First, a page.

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E-084 Variability in endovascular treatment of intracranial internal carotid artery versus middle cerebral artery occlusions
  1. M Aly,
  2. R Abdalla,
  3. M Hurley,
  4. A Shaibani,
  5. S Ansari
  1. Intervention Radiology, Northwestern University, Chicago, IL


Purpose Endovascular treatment (ET) for the acute management of ischemic stroke due to large vessel occlusions is the standard of care for anterior circulation. Meta-analysis has suggested equivalent recanalization and better clinical outcomes after ET for ICA and proximal MCA occlusion (1–2). The aim of our study was to compare these two cohorts and identify any variability/bias in presentations, imaging selection, technical and clinical efficacy.

Materials and Methods This is a retrospective study of patients that underwent ET for ICA/MCA occlusions over a four-year period at three comprehensive stroke centers. We studied patient demographics, vascular risk factors, NIHSS, time of presentation, imaging, procedures details, and clinical outcomes. Chi-square, Mann-Whitney U and student t-tests were used for variables univariate analysis as appropriate. Multivariate analysis was performed to assess the comparability of the groups based on demographics and risk factors.

Results 185 patients were studied (mean age, 68 ± 17; 55% women; median NIHSS, 16 ± 6). Both study cohorts were comparable regarding their age (65 ± 20 vs 69 ± 17, p=0.26) and past medical history of Hypertension, Diabetes Mellitus, Hyperlipidemia and Smoking habit (p=0.64, p=0.68, p=0.55, p=0.47 respectively). There was no statistically significant difference between both cohorts regarding their NIHSS (17 ± 6 vs 16 ± 6, p=0.23) or the time from onset to groin puncture (mean 5:43:48 vs 5:24:58, p=0.54). Moreover, there was no significant difference between mean ASPECT (8.3 ± 1.3 vs 8.6 ± 1.3, p=0.19) and mean CTP-rCBF<30% (24.5 ml ± 36 vs 28.3 ml ± 38, p=0.6). During the procedure ICA occlusions were associated with a higher number of stent retriever passes to achieve recanalization (mean 2.5 vs 1.9, p=0.028), and longer time from groin puncture to recanalization (mean 1:02:11 vs 00:51:48, p=0.034). Also, there was a trend toward significance in the rate of successful recanalization after the first pass of stent retriever in the MCA occlusion cohort (46% vs 33%, p=0.09). However, there was no statistically significant difference regarding the rate of successful recanalization TICI ≥ 2b (91% in group A vs 95% in group B, p=0.35) or the rate of complete recanalization TICI 2c/3 (45% vs 52%, p=0.39). Although, the 90-days outcome measured by mRS was not statistically significantly different between both groups (mean 2.5 vs 3.1, p=0.09), however, the outcome was trending to be worse in MCA occlusion patients, this could be the result of the relatively higher rate of procedural complications in MCA occlusions, 18.5% in MCA (24/130 cases, 13 distal embolic, 8 SAH/sICH, 3 arterial dissections) versus 12.5% (7/55 cases, 4 distal embolic, 3 SAH/sICH).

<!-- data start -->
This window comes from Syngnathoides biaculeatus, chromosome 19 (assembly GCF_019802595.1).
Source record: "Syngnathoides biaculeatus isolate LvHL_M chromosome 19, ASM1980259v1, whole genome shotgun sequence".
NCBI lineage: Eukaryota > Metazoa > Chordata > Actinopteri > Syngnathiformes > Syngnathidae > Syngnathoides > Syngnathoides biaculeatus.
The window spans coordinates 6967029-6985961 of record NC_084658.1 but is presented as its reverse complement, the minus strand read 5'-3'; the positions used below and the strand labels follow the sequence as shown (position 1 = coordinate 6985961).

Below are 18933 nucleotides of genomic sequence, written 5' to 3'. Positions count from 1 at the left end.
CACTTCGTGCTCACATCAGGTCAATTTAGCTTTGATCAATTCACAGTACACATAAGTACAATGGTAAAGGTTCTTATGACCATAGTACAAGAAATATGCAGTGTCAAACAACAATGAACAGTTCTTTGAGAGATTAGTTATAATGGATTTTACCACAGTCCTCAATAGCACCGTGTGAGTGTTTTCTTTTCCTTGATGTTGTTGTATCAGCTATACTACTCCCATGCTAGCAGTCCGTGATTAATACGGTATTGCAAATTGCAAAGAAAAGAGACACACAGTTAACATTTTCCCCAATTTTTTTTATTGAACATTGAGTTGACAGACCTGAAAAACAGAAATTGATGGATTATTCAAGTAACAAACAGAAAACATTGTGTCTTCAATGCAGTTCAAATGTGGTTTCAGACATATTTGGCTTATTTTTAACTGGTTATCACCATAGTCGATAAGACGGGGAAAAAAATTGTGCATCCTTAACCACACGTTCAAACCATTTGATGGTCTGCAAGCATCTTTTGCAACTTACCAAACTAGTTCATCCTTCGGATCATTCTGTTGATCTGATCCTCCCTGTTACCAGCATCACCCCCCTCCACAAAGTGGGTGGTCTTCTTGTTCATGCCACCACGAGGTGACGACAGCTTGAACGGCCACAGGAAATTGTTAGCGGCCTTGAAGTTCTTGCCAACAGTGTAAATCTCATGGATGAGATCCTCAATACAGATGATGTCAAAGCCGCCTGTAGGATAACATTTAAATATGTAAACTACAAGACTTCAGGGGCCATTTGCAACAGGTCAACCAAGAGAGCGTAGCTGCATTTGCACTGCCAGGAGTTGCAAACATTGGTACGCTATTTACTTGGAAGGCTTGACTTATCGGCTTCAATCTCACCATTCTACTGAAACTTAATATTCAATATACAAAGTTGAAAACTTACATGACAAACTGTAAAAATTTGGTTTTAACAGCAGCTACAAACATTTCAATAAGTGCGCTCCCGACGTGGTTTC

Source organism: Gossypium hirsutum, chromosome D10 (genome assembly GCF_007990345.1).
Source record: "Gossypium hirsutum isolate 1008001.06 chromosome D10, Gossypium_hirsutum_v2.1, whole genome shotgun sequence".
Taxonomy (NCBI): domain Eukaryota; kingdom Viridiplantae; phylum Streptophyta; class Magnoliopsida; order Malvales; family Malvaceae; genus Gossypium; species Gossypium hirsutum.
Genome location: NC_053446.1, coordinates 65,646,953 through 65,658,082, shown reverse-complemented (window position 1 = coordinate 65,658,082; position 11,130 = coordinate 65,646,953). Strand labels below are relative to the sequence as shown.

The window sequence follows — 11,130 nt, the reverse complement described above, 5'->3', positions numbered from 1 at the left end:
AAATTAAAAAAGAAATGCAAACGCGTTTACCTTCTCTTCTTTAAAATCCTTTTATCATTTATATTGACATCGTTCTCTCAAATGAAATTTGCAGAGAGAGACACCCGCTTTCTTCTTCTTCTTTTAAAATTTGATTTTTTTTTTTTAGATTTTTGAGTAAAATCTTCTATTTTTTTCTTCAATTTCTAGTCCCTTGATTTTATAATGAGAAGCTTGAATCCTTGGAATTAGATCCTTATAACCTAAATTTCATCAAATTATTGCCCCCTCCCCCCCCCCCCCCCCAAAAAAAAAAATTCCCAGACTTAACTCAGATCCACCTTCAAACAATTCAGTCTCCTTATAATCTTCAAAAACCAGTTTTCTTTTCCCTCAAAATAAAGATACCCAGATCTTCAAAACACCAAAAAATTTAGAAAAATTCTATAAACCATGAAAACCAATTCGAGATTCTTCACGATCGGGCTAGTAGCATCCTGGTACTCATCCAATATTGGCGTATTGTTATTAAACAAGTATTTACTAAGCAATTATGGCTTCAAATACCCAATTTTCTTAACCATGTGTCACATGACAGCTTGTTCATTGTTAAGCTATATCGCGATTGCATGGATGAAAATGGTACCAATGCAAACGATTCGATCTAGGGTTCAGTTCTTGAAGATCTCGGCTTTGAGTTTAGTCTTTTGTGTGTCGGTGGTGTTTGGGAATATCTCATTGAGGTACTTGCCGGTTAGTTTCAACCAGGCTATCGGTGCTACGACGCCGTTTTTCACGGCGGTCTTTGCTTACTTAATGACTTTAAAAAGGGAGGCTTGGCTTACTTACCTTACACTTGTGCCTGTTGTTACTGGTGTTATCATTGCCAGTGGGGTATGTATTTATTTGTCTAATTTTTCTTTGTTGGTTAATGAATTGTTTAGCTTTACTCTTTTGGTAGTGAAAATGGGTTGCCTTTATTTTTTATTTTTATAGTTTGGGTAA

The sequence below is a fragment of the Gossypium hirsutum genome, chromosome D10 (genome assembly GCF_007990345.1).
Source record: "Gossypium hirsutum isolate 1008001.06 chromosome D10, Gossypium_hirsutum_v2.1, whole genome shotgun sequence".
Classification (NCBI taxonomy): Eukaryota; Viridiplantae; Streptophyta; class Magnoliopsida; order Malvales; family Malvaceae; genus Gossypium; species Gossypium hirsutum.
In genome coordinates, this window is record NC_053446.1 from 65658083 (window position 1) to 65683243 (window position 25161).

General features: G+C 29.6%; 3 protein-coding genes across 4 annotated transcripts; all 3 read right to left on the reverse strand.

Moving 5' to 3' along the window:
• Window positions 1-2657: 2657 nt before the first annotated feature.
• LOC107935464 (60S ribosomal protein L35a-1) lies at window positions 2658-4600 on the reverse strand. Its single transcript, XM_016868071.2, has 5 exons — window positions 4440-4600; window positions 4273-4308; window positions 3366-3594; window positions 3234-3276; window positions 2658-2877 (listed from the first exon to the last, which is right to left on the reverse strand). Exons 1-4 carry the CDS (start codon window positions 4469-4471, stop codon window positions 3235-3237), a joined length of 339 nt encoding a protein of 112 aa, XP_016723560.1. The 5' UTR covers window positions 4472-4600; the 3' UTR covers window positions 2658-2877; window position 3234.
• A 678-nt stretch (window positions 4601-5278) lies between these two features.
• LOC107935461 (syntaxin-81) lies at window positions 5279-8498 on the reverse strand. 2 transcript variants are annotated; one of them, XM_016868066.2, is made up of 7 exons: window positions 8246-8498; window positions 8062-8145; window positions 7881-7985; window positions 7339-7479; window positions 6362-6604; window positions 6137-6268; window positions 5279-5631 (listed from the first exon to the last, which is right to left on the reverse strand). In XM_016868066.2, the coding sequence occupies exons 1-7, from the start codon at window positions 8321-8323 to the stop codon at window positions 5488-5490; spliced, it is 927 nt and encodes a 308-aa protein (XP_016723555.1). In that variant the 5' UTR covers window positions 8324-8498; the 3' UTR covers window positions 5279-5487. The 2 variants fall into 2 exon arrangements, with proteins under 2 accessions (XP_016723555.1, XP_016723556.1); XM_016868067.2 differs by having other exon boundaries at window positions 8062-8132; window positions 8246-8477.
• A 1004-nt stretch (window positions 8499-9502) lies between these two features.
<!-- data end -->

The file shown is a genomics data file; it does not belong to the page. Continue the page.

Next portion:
Conclusions Significant procedural difficulty is encountered during ET of ICA relative to MCA occlusions, requiring increased procedural time and passes. Although final successful recanalization rates are equivalent, we noted a paradoxical trend for less functional independence with MCA occlusions this could be due to the higher rate of complications in the MCA cohort, and the better collaterals through the circle of Willis in the ICA cohort.

Disclosures M. Aly: None. R. Abdalla: None. M. Hurley: None. A. Shaibani: None. S. Ansari: None.

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